Day 64 - My thoughts on a Quora answer I disliked, why are titles on Medium so clickbait-y?

Yesterday, a friend shared [this Quora answer] which ended up with it appearing on my news feed.

I read the answer and instantly disliked the contentions made by the author. I was going to let it go, until someone asked me to ellaborate on why I disliked the answer. I had to think about this for just a bit, after which I came up with this extremely long answer:

Ah, thanks for making me think more about it! :D

First of all, if writing was Tom’s true dream, he ought to have done something concrete towards it. But let’s not talk about that, because he probably has a lot of reasons why he can’t do it.

Why Sam doesn’t exist:

If writing is your dream and you have a day-job, you can find maybe 1 hour of worthwhile free time that you might spend doing something else. Say Tom doesn’t tell anyone about his writing habits, and just does it alone (apparently Tom can achieve anything then), does he write enough?

When you start anything big, the excitement is very high, you might put in upto 6-7 hours of writing the first day, but you will always get to a point where that initial excitement is gone and this is the pivotal point for any project. You must either struggle through it and stick with your project or ditch it. This is when you struggle for motivation, struggle to find content, struggle to decide whether you should keep at it or just drop it.

If you made a public proclamation, your friends will keep asking about it, the closest ones for sure. It’s embarassing to accept that you didn’t go through with something that you were so passionate about, because accepting that you stopped to someone else is simply an indirect way of admitting it to yourself. You really wanted to do something, and you couldn’t go through with it. What does that say about you? How did your perception of yourself change? Negatively, I argue.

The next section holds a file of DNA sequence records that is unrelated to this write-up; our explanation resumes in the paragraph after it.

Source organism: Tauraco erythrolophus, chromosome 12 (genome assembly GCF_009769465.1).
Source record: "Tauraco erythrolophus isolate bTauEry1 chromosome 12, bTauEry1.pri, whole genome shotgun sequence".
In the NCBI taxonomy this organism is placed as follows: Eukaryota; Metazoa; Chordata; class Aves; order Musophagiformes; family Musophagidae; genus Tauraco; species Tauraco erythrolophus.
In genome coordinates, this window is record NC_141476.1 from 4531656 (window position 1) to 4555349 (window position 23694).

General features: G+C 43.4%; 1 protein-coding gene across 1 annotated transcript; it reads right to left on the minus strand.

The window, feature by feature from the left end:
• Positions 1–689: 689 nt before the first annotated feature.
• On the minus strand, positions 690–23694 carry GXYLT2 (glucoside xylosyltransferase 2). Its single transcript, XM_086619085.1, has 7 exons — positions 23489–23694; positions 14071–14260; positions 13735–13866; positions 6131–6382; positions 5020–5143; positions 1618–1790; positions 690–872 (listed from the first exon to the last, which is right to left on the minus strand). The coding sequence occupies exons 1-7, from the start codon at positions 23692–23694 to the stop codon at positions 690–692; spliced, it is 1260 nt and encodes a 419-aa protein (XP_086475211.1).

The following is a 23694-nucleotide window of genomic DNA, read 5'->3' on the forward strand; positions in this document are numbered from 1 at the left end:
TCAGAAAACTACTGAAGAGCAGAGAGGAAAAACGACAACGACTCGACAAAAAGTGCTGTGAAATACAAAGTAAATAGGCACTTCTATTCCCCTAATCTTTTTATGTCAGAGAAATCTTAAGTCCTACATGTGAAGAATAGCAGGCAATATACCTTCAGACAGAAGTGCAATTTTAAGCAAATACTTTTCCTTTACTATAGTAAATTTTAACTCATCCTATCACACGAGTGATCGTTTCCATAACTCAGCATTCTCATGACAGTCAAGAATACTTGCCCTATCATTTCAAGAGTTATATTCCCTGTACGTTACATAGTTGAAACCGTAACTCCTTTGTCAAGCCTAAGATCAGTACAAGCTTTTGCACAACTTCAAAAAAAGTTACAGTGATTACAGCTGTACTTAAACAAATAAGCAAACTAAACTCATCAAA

Someone who doesn’t tell any of his friends anything and just publishes a book doesn’t exist. That just doesn’t happen. Everyone slowly moves towards their goal, they don’t just GET there.

Why this is a generalisation:

Everyone is different, following your dreams and passions is a topic that’s been heavily written about offline and online. People have always wanted that single formula to get there, to become a writer or a film-maker or whatever. The fact that it’s been so long, and there’s no formula yet is enough to prove that no such formula exists.

No such formula exists because EVERY SINGLE SITUATION IS DIFFERENT. That’s the core reason for my dislike of this answer. This is an overly simplified answer about a very complicated, specific problem: How do you get to where you want to be, from where you are? There’s no one single way to do that, and consequently, there’s no single way you can completely screw it up either. Every step in any direction is a step towards the goal or away from it, but making progress is more important than making sure that each step you take goes towards the goal. (Some of Casey Neistat’s videos have really detailed explanations of goals and life and the path to take to get there. All of the above has formed from my own experiences with ambitious projects and accomplished people’s views on the topic)